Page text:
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A new initiative by the year-old Health eVillages organization aims to deliver medical education via mobile devices to clinicians in some of the most underserved parts of Africa.
The project is being introduced in one of Health eVillages' largest pilot locations, Kenya's Kijabe Hospital, a teaching institution that each month treats some 10,000 patients from across East Africa. The hospital regularly conducts training sessions for its medical staff of 100, providing a venue for various in- and outpatient services ranging from general and orthopedic surgery to neonatal and HIV care.
Launched in partnership with Oakstone Publishing, a provider of multimedia continuing education materials for physicians, the program will deliver video learning tools to clinicians via Health eVillages' tablets and serve as another continuing education tool for medical professionals to keep up with the latest clinical procedures. The educational material will include lectures from high-profile medical professionals and institutional and detailed medical knowledge from more than 40 different medical specialties.
Health eVillages, founded in partnership with the Robert F. Kennedy Center for Justice and Human Rights and Physicians Interactive in September 2011, provides handheld devices, such as iPod Touches or iPads, to healthcare professionals in developing countries around the world. The devices are loaded with relevant specialized medical reference content and clinical decision support tools. The organization also provides training and support for clinicians in these areas.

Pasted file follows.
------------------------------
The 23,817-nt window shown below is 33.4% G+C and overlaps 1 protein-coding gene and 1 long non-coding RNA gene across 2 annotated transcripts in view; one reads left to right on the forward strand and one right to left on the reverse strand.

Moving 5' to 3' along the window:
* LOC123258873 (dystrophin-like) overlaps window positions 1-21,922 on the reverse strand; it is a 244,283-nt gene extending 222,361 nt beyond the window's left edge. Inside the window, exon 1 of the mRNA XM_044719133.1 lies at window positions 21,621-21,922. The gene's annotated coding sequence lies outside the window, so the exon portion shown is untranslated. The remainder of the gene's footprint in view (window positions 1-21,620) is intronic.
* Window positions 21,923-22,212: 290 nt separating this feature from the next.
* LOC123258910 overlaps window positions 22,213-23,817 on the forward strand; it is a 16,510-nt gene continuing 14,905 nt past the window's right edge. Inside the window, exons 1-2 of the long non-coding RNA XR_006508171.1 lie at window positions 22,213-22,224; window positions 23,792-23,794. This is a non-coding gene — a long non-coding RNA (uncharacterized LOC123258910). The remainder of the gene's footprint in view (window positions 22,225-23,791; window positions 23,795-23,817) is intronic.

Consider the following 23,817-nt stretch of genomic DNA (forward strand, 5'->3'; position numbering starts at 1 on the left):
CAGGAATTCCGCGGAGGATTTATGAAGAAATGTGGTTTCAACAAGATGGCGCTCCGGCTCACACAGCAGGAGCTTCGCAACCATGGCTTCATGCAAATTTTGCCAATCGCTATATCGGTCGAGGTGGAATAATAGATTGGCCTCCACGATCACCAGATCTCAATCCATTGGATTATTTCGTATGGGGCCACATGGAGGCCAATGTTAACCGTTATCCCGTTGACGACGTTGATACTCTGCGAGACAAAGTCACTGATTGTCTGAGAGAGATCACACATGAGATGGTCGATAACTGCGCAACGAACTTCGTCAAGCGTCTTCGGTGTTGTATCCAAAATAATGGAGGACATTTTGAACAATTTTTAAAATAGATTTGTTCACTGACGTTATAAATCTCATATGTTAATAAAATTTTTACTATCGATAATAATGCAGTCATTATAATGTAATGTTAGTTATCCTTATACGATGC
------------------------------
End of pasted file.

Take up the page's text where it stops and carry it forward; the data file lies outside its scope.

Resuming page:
Pilot programs conducted by the nonprofit group have been started this past year in China, Haiti, rural Louisiana and Uganda.
Donato Tramuto, founder of Health eVillages and CEO and vice chairman of Marlborough, Mass.-based Physicians Interactive, says this latest initiative began after former Tennessee Sen. Bill Frist connected Health eVillages with Mark Newton, MD, a Vanderbilt teacher and physician who spends 40 weeks a year at Kijabe Hospital.
"We realized that, painfully, one of the challenges (Newton]) was facing in that community was the reality of medical students – who were trying to get trained to be physicians or medical support personnel – that the textbooks they were using were outdated; they were 60, 70, 80 years old," he said.
"The quantity was even more surprising," Tramuto added, saying six medical reference books were being shared among 30 students.
Tramuto recalled a story in Kenya involving a nurse practitioner who was worried that a pregnant 15-year-old was going to deliver a baby who wasn't breathing. That morning, the nurse practitioner was able to view an educational medical video on infant resuscitation, a resource that was previously unavailable. Later that day, when the baby was born, not breathing as expected, the nurse practitioner was able to save the newborn's life because of the education he received hours earlier.
"It’s doing small things that can help to create big things, like saving a baby’s life," said Tramuto.
"Continuing medical education is critical to the practice of medicine, and Health eVillages understands the inherent challenge involved in staying current on evidence-based research and medical advancements – especially in developing regions worldwide," said Tramuto, adding that mobile health technology “will help medical professionals build on their medical skills and knowledge to deliver better patient care."
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